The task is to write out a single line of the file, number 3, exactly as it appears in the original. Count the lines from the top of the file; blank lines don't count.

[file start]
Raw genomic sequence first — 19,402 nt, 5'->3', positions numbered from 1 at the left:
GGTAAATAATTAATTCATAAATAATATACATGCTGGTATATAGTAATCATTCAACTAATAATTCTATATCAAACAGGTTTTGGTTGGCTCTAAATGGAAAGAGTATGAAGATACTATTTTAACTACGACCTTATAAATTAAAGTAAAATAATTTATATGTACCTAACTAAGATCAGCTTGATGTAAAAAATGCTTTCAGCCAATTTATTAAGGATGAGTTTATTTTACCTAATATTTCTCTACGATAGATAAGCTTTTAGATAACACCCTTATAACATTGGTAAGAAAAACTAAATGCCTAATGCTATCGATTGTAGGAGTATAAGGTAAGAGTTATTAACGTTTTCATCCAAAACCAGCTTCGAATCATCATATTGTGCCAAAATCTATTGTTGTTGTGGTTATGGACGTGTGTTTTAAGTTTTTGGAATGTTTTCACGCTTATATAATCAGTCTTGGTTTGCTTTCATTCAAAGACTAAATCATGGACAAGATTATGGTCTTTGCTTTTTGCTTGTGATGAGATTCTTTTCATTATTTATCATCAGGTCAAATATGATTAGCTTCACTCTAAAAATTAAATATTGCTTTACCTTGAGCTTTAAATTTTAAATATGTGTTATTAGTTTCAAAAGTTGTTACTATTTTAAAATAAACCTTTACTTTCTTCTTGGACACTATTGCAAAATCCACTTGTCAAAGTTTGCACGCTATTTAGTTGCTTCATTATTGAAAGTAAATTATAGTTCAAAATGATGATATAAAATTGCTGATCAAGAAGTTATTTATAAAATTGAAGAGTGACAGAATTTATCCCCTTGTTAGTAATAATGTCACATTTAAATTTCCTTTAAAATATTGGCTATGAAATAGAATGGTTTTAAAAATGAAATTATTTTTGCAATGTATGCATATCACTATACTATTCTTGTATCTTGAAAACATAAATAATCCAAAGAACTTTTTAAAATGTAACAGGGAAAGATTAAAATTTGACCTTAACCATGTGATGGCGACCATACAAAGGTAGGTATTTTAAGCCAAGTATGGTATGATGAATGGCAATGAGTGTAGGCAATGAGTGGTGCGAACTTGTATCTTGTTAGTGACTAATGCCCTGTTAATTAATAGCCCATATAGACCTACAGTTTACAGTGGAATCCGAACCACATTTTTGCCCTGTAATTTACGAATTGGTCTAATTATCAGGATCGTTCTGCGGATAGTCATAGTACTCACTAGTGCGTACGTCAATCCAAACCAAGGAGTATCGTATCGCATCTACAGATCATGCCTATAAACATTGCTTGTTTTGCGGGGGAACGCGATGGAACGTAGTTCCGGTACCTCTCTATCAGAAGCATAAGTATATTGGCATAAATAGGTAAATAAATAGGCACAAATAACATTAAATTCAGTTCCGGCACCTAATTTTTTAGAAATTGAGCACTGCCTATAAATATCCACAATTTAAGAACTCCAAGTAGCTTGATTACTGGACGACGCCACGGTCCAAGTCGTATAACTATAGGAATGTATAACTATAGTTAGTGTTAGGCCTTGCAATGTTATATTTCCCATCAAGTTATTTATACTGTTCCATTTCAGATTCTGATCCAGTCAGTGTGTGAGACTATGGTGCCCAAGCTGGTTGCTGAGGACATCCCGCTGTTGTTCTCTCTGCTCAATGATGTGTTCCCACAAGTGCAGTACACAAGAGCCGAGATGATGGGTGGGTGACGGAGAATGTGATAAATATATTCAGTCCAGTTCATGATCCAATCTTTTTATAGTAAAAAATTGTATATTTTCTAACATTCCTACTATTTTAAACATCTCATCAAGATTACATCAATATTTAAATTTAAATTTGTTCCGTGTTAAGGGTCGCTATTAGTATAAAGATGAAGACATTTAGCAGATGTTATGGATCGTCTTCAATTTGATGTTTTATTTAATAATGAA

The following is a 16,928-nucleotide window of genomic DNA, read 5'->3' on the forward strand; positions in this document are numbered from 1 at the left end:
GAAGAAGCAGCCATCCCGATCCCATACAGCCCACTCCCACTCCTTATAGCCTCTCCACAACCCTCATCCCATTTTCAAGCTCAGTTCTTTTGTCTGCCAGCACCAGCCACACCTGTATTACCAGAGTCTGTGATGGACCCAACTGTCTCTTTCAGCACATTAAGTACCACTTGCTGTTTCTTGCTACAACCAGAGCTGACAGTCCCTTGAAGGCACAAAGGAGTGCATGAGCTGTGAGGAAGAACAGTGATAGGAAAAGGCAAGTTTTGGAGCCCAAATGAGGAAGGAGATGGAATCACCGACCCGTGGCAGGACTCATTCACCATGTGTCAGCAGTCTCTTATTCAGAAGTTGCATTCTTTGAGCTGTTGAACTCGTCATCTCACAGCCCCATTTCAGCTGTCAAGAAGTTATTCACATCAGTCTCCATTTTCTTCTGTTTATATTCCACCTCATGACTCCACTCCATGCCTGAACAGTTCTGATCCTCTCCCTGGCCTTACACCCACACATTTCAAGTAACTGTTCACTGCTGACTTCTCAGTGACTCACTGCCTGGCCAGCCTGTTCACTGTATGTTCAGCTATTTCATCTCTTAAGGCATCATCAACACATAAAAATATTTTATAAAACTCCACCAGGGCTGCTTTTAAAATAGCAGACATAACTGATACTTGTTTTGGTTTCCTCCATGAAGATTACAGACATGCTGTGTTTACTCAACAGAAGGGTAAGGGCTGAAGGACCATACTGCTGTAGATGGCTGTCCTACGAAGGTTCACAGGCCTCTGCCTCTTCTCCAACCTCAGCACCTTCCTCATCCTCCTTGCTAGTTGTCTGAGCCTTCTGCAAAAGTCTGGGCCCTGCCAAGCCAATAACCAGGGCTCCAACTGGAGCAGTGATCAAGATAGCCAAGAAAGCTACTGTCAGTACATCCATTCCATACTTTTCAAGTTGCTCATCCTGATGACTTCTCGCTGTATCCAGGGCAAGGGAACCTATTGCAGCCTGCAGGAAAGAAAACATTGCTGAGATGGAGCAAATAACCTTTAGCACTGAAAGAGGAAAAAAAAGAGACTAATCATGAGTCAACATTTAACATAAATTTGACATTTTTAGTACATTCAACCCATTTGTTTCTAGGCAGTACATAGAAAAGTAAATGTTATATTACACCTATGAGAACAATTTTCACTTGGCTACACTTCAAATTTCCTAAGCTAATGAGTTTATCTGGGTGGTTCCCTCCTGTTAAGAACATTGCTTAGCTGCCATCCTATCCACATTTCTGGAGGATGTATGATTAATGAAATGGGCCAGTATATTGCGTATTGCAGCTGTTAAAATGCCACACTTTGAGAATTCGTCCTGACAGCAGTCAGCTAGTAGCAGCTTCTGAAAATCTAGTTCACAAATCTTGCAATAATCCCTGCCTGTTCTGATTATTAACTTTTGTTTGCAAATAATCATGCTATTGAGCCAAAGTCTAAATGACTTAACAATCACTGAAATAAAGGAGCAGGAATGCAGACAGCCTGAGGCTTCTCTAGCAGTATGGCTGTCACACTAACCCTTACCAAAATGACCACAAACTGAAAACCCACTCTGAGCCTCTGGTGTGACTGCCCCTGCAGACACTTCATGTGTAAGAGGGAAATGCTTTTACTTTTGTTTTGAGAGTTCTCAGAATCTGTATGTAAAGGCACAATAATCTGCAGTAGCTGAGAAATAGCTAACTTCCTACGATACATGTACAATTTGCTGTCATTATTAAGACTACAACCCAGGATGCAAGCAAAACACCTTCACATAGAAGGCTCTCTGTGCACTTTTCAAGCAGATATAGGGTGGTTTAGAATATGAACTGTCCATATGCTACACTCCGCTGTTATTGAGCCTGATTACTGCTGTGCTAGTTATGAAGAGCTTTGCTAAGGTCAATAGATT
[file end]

The following is a 16,928-nucleotide window of genomic DNA, read 5'->3' on the forward strand; positions in this document are numbered from 1 at the left end: